It's no secret that long-lasting friendships can carry you far in life. However, forming these relationships can be challenging.
A healthy relationship with others can help you reach your goals, take you through difficult times, improve your mood, and reduce stress and anxiety. And these are just a few of the benefits.
To summarise, a strong connection to others has an impact on your personal growth. But, how do we form this connection? Below are three simple things that can lead to significant results. And they all start with you!
Self-awareness is the first step - discover your personal freedom
Before you can start forming bonds with others, you need to understand yourself. By being more in tune with yourself - knowing what makes you tick and what doesn't - will help you form a more honest relationship with someone else.
"Your personal area of freedom is that part of your life in which you are free to make independent, unilateral decision about issues in your life that do not depend on the cooperation or participation of another person." - Linda Adams, President and CEO of Gordon Training International
Put aside your false-self and expose your true-self
It's no secret that we all to a certain extent portray a false-self in the company of others. Even though this is harmless at first, it can lead to people getting to know and fall in love with a completely different you.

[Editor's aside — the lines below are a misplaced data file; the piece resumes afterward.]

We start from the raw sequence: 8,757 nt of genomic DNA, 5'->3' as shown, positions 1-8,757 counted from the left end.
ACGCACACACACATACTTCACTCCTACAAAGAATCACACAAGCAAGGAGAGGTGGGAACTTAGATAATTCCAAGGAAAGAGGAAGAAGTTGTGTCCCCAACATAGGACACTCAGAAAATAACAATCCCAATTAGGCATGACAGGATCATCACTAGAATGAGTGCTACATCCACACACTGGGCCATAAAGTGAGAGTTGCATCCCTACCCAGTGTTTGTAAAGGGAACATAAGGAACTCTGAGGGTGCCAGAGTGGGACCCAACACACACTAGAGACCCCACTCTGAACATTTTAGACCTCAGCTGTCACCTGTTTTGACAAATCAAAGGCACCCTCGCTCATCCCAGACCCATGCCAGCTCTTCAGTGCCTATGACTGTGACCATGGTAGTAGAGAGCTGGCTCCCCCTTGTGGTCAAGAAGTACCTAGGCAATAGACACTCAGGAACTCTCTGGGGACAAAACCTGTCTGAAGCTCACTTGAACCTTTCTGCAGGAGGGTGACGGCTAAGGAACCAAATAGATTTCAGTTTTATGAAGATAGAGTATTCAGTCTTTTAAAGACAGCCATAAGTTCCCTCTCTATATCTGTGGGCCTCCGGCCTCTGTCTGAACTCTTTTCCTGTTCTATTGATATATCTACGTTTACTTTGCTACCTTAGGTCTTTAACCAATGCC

It is easy to get trapped in being what you think other people want you to be.
Therefore, the best way of avoiding it altogether is by being your true-self from the moment you meet someone new.
People can so quickly become twisted in a clash of values. In a collision of values, you and another person strongly disagree on a specific issue, but neither of you is directly affected by your differences.
Whether the problem is about your beliefs, personal tastes, politics, or opinions, you should always ask yourself; does this person's point of view have a tangible effect on me? Is it worth ruining our relationship?
You'll find that the strongest bonds you form with people are those that exist in an agreement of mutual respect and acceptance of differences.
"Values conflicts can offer you an opportunity to grow and help others grow in new directions. You can gain strength from them and knowledge about yourself and others. Avoiding these conflicts will not make them go away, and may even aggravate differences and cause relationships to deteriorate." - Linda Adams, President and CEO of Gordon Training International
A little self-reflection can go a long way; by being true to your own identity, you will find your crowd a lot sooner. And last but not least, agree to disagree, but more importantly accept others for who they are and what they believe, and you are well on your way to forming lifetime bonds.
Learn more: www.parents.co.za/be-your-best
Disclaimer: The information contained in this communication is not to be construed as medical advice. Consult a professional on any medical or psychological concerns. The articles and blogs are posted only as opinion or ideas, and are general in nature. The administrator takes no responsibility for any action or outcome a reader may make as a result of reading a post.